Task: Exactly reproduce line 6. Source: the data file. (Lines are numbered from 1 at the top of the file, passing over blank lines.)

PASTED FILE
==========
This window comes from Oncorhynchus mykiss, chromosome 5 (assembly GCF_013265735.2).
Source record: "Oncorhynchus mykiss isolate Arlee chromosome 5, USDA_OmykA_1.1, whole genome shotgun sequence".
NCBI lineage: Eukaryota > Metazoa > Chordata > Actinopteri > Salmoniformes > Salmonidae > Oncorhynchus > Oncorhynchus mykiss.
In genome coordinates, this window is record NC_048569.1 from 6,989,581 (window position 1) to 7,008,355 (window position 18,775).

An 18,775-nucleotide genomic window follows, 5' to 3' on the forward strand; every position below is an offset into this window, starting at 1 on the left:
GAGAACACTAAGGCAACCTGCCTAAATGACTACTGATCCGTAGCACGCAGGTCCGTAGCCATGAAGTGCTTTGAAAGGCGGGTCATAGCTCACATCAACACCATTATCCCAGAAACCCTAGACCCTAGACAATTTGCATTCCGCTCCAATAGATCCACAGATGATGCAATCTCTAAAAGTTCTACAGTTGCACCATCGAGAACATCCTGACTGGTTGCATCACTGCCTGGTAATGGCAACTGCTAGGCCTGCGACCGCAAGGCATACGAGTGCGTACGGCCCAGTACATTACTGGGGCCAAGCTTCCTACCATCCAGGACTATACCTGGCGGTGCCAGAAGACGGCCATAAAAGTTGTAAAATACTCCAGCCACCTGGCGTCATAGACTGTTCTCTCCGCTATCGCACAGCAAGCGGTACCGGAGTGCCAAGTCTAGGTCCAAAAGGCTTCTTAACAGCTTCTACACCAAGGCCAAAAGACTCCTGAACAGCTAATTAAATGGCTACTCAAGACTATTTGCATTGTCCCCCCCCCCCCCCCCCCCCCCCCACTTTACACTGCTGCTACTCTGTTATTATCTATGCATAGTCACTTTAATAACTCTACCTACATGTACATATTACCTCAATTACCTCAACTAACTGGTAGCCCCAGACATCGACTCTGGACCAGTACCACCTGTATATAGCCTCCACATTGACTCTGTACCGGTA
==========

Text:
GAGAACACTAAGGCAACCTGCCTAAATGACTACTGATCCGTAGCACGCAGGTCCGTAGCCATGAAGTGCTTTGAAAGGCGGGTCATAGCTCACATCAACACCATTATCCCAGAAACCCTAGACCCTAGACAATTTGCATTCCGCTCCAATAGATCCACAGATGATGCAATCTCTAAAAGTTCTACAGTTGCACCATCGAGAACATCCTGACTGGTTGCATCACTGCCTGGTAATGGCAACTGCTAGGCCTGCGACCGCAAGGCATACGAGTGCGTACGGCCCAGTACATTACTGGGGCCAAGCTTCCTACCATCCAGGACTATACCTGGCGGTGCCAGAAGACGGCCATAAAAGTTGTAAAATACTCCAGCCACCTGGCGTCATAGACTGTTCTCTCCGCTATCGCACAGCAAGCGGTACCGGAGTGCCAAGTCTAGGTCCAAAAGGCTTCTTAACAGCTTCTACACCAAGGCCAAAAGACTCCTGAACAGCTAATTAAATGGCTACTCAAGACTATTTGCATTGTCCCCCCCCCCCCCCCCCCCCCCCCACTTTACACTGCTGCTACTCTGTTATTATCTATGCATAGTCACTTTAATAACTCTACCTACATGTACATATTACCTCAATTACCTCAACTAACTGGTAGCCCCAGACATCGACTCTGGACCAGTACCACCTGTATATAGCCTCCACATTGACTCTGTACCGGTA